The headline news from the Census bureau’s poverty numbers today is that median income continues to fall, a pretty significant 2.3% last year.
Real median household income in the United States in 2010 was $49,445, a 2.3 percent decline from the 2009 median.
So in addition to the rising commodity prices not counted in inflation, Americans are also suffering an inflation-like effect as their wages get smaller and smaller.
The other incredibly troubling piece of this news is that child poverty continues to increase–faster than for other age groups.
The poverty rate increased for children younger than 18 (from 20.7 percent in 2009 to 22.0 percent in 2010) and people 18 to 64 (from 12.9 percent in 2009 to 13.7 percent in 2010), while it was not statistically different for people 65 and older (9.0 percent).
The kids, of course, are exposed to all sorts of developmental issues, with food scarcity and education inequality, which will haunt them for the rest of their life. When will our country start to get alarmed that over a fifth of our kids are in poverty?
There are a few more details of interest the Census release focused on, such as the number of “doubled up” households, which seems to tie closely to adult kids living at home.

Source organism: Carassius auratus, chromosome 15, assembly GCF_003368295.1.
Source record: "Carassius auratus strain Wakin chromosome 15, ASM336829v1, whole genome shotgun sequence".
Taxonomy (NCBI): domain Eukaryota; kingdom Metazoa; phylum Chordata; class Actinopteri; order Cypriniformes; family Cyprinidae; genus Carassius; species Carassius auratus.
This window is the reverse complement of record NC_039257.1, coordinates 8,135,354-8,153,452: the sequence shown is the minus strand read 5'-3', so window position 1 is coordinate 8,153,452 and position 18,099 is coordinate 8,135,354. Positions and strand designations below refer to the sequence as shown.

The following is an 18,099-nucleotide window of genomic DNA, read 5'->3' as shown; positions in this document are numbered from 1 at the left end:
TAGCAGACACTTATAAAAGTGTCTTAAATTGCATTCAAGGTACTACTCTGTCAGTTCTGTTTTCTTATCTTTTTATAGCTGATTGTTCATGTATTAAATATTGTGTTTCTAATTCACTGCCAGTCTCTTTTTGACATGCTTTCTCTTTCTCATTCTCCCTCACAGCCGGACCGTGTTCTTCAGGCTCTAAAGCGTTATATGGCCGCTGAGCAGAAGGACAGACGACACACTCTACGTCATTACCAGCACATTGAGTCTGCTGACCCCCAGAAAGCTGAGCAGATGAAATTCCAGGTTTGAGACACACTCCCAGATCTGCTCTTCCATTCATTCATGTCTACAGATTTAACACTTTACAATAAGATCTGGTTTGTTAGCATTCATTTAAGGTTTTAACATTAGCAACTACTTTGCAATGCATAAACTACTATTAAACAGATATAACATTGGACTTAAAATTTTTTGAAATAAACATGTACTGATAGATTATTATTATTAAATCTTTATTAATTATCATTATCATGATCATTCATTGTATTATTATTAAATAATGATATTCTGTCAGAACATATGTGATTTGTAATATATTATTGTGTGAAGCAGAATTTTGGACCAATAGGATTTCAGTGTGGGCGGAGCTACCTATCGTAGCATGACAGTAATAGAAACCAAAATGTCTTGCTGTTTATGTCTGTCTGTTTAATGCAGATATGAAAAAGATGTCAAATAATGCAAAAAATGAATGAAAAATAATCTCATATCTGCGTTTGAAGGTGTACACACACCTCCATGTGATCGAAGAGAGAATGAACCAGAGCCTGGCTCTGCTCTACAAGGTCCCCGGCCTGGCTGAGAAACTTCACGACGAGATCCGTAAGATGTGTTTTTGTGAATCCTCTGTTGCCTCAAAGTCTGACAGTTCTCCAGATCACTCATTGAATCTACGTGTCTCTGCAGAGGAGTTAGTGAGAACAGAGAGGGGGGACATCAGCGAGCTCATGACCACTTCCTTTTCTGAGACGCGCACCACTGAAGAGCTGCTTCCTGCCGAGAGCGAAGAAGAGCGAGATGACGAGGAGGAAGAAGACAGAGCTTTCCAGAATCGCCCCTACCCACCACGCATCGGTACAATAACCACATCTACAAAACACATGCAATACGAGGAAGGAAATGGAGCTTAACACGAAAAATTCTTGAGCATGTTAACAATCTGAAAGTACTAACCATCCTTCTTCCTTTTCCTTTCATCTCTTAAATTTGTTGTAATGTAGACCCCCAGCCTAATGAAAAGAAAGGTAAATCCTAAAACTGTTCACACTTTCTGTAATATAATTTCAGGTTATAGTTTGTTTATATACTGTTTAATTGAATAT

- Doubled-up households are defined as households that include at least one “additional” adult: a person 18 or older who is not enrolled in school and is not the householder, spouse or cohabiting partner of the householder. In spring 2007, prior to the recession, doubled-up households totaled 19.7 million. By spring 2011, the number of doubled-up households had increased by 2.0 million to 21.8 million and the percent rose by 1.3 percentage points from 17.0 percent to 18.3 percent.
- In spring 2011, 5.9 million young adults age 25-34 (14.2 percent) resided in their parents’ household, compared with 4.7 million (11.8 percent) before the recession, an increase of 2.4 percentage points.
Also, as would be suspected but in what I believe is important to emphasize nevertheless, flyover country is getting poorer more quickly than the Northeast.
This, I suspect, offers one explanation for why we’re not more worried about this. While a percentage drop in median income is real, unlike the rest of the country, it is not statistically significant.